The church’s well-documented support and concern for infants in the womb does not stop once those children have been born, noted a May 12 statement from the Roman Catholic bishops of New York state.
“Any woman — regardless of age, religious belief or affiliation, marital status or immigration status — who is pregnant and in need, can come to the Catholic Church and we will give you the services and supports you need to carry your baby to term, regardless of your ability to pay,” the bishops pledged. “Furthermore, we will not abandon you and your baby after delivery, but, rather, we will see to it that you have the resources that you and your child both need and deserve.”
The bishops’ statement comes amid headline-dominating debate over abortion following the May 2 leak of a draft opinion in the Supreme Court case Dobbs vs. Jackson Women’s Health Organization. The leaked draft seems to indicate the court is ready to overturn the 1973 decision in Roe v. Wade, which legalized abortion in the United States.
Even if Roe v. Wade is overturned, existing state laws will allow abortions to continue in New York, the bishops acknowledged in their statement, which is titled “Toward a Pro-Life Future in the Empire State.”
Challenges of unplanned pregnancy noted
The bishops, including Bishop Salvatore R. Matano of the Diocese of Rochester, also acknowledged the valid fears and anxieties of women facing unplanned pregnancies. They may wonder, for example, how they’ll provide for older children with another baby on the way, whether the babies’ fathers will abandon them, or how to access child care when they return to work. Lacking answers to these questions, such women may believe abortion is their only choice.
“The challenges of an unplanned pregnancy are difficult. This presents a pastoral challenge for bishops, clergy, Church leaders and, indeed, for all faithful Catholics,” the bishops wrote. “Often, the Catholic Church is unjustly accused of being more concerned with the baby in the womb than with the mother and child once the infant has been born. As false as this notion is, it is incumbent upon us as shepherds to acknowledge and address the misperception.”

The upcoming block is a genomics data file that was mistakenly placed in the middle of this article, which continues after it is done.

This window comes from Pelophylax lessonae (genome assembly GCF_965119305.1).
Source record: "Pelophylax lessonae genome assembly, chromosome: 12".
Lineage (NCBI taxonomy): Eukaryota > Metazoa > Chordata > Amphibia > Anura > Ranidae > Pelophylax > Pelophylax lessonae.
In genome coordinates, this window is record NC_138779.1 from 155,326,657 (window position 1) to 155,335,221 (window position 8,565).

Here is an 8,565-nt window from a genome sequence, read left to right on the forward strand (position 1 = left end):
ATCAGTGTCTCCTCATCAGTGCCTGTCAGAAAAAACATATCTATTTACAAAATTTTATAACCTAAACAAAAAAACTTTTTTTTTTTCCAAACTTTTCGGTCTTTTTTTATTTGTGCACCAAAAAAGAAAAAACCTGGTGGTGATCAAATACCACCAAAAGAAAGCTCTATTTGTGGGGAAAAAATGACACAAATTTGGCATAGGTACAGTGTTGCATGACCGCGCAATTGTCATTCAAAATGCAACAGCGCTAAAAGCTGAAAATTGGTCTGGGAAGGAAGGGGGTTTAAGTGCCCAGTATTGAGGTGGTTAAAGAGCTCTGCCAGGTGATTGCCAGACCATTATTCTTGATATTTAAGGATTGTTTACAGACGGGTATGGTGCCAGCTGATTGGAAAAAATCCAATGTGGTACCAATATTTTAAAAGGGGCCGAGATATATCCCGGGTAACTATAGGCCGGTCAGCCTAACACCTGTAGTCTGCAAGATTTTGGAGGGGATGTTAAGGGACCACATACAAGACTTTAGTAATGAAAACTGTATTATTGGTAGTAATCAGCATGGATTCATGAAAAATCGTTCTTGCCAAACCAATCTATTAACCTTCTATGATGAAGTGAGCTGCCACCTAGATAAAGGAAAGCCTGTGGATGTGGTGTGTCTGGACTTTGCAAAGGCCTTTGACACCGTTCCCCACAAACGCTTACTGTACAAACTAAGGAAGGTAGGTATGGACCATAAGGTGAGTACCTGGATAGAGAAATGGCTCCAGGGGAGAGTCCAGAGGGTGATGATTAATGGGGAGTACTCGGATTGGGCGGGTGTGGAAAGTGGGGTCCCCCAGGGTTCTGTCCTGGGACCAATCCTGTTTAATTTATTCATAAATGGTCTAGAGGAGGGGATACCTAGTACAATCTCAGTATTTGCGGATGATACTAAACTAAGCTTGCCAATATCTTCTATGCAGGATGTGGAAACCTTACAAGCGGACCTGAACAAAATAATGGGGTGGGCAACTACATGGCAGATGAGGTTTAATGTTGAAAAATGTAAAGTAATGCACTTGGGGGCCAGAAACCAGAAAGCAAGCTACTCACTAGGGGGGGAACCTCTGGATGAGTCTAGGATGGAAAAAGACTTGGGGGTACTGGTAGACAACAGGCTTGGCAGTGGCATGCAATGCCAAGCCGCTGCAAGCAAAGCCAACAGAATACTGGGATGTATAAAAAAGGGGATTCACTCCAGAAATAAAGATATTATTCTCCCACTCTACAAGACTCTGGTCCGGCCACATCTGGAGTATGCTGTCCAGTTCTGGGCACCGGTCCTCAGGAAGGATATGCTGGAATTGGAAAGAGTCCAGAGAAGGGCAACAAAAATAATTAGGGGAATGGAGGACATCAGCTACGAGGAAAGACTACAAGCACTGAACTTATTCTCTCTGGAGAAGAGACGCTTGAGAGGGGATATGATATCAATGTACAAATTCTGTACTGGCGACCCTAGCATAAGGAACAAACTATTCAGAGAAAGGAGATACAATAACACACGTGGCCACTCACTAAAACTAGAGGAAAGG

Support for pregnant women and families
To that end, the bishops launched a website containing a wealth of resources for pregnant women, mothers and children. The list is organized by diocese, and the section for the Diocese of Rochester contains a link to the diocesan Office of Life Issues’ LifeROC.org website.
The LifeROC website offers help in finding crisis pregnancy centers throughout the diocese, resources for women and children needing shelter, and information about the Rochester City School District’s Young Mothers Program. It also includes a page on Elizabeth Ministry, an outreach to families dealing with miscarriage and infant loss.
The New York bishops acknowledged that they can not undertake this work in a vacuum.
“We ask every Catholic parish, every Catholic Charities program, every Catholic health facility, every Catholic school, every Catholic college and university, and every religious community in our state to proactively engage with us in this pastoral effort,” they wrote.
Legislative help for mothers and children
State and local elected officials also must do their part to care for mothers and children, the bishops continued. Abortion was legalized in New York state three years before Roe v. Wade decision made it legal nationwide, and the Reproductive Health Act of 2019 legalized abortion through all nine months of pregnancy. The state’s taxpayers currently fund abortion through Medicaid and, as of this year, virtually all New York health-insurance plans are required to cover abortion.
“Meanwhile, programs to support women who make the choice to keep their babies, to the extent that they exist at all, are starved for funding and are not well-promoted. Yet many political leaders typically cater more to abortion providers and advocates than to women who might well make a different choice, if only they were aware of and had other options,” the bishops stated.
Overturning Roe v. Wade would not halt abortions in New York, so government officials have “nothing to lose and everything to gain” by working to bolster supports for pregnant women and families, which could reduce the rate of abortions in the state. It is possible to create a culture of life in New York state if politicians work together with Catholics and Catholic entities, the bishops said.
“Let us not put our trust in mere judges, legislators, governors or presidents. Rather, let us put our faith in God, for whom nothing is impossible. Politicians can change policies and laws, but only God can convert hearts and minds,” the bishops wrote.
The bishops also asked Catholics to pray for Mary’s intercession for an end to abortion.
“Let us work toward making New York a state where even if abortion is not illegal, it will one day be unthinkable,” they wrote.